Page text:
More races means more experience. More experience means improvemen­t, right? In many ways, yes. In practice, it’s complicate­d


Progressio­n isn’t linear. In principle, I accept this. In practice, it is hard to swallow. I arrived into pro cycling with an embarrassi­ng amount of inexperien­ce. I had every right to feel imposter syndrome in my first race outside Australia. That was Trofeo Alfredo Binda in 2018. The year prior, I did one road race - the Nationals.

Team Tibco took me under their wing to give me a shot. I was excited by the unknown, and I still am now. What can

I do among the best in the world?

On a ‘small’ team in the WWT, you are really riding to survive and see how you compare against the best. You mostly have to look out for yourself. Top 20s reap points, which get your team into more races. More races means more experience. More experience means improvemen­t, right? In many ways yes. In practice, it’s more complicate­d.

Now I am on a WorldTour team with riders who can win big races, who have worked hard for years with setbacks and periods of adaptation. Look at any pro’s results and you will see anomalies not explained by finishing position.

I was hired to be a strong domestique. This job still takes figuring out. I don’t need to preach to Procycling readers what a domestique does, but every drop of energy used to cover attacks, position your leader, collect a bidon - that is the race. You are aiming to absorb the energy not spent by your team leader, so that they have the least fatigue when the race gets the most hard.

It is now on FDJ that I am learning all these skills, and it’s fun. But on paper, I am regressing, not progressin­g. In my third Binda, a few weeks ago, I was a DNF. I also hit many power PRs for the year in the first 60km. I was out of the race by the local laps. Our leader Cille came third: it was a successful day.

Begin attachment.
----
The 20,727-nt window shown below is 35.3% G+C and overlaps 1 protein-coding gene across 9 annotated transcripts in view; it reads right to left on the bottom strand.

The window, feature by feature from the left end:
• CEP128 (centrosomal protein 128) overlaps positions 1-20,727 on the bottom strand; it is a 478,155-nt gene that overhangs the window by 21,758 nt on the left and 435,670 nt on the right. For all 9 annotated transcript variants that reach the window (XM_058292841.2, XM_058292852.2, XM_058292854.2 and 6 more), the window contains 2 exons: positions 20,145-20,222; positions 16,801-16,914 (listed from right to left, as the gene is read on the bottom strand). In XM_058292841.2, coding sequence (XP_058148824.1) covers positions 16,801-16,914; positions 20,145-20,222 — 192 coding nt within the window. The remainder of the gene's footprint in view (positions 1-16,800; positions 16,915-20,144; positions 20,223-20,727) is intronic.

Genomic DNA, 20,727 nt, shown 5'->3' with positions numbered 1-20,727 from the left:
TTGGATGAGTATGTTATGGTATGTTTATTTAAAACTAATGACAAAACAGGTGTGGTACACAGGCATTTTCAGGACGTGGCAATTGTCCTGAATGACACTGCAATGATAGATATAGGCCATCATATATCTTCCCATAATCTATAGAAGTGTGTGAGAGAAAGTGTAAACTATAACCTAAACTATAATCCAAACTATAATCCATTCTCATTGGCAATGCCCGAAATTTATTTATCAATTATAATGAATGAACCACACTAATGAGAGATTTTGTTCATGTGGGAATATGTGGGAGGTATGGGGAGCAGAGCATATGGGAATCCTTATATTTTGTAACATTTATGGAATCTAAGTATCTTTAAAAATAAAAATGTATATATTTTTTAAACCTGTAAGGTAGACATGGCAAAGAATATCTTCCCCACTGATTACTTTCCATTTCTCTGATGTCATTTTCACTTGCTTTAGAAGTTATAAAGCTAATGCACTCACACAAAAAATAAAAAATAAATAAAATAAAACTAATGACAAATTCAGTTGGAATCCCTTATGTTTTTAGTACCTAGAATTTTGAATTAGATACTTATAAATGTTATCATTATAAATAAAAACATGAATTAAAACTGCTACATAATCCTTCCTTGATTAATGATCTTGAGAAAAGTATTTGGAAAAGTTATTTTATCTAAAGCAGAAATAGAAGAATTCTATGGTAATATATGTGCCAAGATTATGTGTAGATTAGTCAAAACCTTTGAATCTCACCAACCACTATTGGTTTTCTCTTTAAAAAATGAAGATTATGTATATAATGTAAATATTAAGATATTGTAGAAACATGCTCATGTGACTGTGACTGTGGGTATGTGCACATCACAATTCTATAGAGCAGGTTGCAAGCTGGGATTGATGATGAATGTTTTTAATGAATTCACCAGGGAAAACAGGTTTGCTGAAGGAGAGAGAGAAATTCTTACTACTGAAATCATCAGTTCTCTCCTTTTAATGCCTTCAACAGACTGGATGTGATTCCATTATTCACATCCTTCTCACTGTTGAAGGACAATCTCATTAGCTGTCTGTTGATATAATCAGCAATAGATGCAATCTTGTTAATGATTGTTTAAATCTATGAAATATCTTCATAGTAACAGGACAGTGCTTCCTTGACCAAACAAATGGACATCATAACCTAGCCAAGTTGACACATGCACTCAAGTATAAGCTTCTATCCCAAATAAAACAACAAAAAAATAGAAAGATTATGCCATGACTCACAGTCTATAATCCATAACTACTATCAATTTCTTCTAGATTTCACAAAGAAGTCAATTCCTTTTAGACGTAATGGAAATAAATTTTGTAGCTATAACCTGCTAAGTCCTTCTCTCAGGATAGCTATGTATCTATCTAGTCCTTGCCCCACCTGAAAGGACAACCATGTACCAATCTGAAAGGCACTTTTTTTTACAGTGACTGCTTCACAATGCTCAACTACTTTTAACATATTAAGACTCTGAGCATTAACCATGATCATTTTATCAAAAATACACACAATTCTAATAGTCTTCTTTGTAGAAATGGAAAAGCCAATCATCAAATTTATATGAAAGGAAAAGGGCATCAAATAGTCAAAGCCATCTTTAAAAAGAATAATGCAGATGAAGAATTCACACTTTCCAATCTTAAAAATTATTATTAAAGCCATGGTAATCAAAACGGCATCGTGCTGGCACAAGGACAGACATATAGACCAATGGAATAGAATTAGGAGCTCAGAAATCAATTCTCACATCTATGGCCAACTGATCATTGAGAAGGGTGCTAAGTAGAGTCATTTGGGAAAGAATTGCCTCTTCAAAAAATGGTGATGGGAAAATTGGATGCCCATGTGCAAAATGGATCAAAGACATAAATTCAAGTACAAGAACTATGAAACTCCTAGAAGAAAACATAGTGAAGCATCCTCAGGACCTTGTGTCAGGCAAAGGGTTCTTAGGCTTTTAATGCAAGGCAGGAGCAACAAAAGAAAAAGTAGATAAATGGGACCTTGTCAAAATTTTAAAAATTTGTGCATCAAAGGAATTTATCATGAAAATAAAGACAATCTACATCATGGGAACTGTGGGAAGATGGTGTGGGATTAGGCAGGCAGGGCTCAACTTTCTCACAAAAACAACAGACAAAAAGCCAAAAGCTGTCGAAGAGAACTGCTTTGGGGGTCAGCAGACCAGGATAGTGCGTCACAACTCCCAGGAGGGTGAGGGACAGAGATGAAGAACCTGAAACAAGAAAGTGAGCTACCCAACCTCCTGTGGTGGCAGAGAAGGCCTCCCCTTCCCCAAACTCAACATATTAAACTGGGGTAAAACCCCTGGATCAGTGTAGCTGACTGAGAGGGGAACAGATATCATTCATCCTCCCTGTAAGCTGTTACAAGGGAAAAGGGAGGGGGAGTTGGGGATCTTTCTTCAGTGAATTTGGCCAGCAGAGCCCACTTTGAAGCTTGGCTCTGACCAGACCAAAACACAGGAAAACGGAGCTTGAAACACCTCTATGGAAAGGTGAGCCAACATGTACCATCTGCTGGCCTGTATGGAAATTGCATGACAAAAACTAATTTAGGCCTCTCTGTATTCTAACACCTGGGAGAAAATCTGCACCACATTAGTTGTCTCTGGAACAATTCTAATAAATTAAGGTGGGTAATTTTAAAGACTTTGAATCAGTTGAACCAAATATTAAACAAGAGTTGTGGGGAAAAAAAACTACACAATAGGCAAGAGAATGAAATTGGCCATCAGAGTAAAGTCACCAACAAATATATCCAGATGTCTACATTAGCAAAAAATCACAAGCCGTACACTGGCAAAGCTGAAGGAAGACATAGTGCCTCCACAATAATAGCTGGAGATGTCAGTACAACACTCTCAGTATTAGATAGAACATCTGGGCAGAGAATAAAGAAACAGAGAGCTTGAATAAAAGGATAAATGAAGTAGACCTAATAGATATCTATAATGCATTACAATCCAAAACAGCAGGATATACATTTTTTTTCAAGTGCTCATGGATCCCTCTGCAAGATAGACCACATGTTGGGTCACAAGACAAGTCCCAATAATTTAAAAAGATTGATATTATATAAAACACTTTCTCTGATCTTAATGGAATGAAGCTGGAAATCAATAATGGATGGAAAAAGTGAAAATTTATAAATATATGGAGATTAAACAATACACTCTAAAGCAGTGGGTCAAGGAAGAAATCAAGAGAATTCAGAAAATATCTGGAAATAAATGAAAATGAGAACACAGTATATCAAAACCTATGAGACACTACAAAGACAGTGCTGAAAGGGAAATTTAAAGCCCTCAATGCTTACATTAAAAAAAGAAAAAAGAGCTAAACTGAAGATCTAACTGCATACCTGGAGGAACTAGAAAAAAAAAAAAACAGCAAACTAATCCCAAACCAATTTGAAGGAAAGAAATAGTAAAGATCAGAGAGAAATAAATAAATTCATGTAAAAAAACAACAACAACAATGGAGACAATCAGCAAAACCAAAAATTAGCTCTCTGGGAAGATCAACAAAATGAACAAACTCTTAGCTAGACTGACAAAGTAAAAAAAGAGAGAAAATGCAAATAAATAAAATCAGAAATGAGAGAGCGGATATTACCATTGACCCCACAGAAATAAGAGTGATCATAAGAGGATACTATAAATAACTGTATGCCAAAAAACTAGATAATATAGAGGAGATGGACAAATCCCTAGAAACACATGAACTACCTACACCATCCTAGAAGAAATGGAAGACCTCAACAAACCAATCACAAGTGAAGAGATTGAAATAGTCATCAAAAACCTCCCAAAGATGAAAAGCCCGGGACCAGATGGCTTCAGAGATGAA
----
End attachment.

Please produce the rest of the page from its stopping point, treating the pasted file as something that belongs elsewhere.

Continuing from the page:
Do I want to win races? No doubt in my mind. But I want to be confident that I can deliver on that day, and that takes patience and the true wish to work for a team goal first. The pressure of being a leader is immense, and you can’t fade into the peloton, having done your domestique duties.

A great example is my compatriot Grace Brown.

We are similar in age and experience. She was a quiet achiever in the early years, tirelessly riding the front, trying to attack, being the first cab off the rank. I used to think, “Grace is strong, why are they wasting her?”

But she wasn’t being wasted, she was being primed. Now that she has the chance to use that strength for her own results with a few years of experience behind her, it’s very impressive.

I’ve not yet figured out how to get the best out of myself, but I know if I keep working, keep showing up, reflecting, asking questions and wanting more, I will improve. It just might not be a number-based improvemen­t in results.

This is my job. I get to be part of tactical, hard, crazy, iconic races and try to figure out how to have the best rider win while pushing to the physical limit with 160 others doing the same thing. It’s pretty wild.

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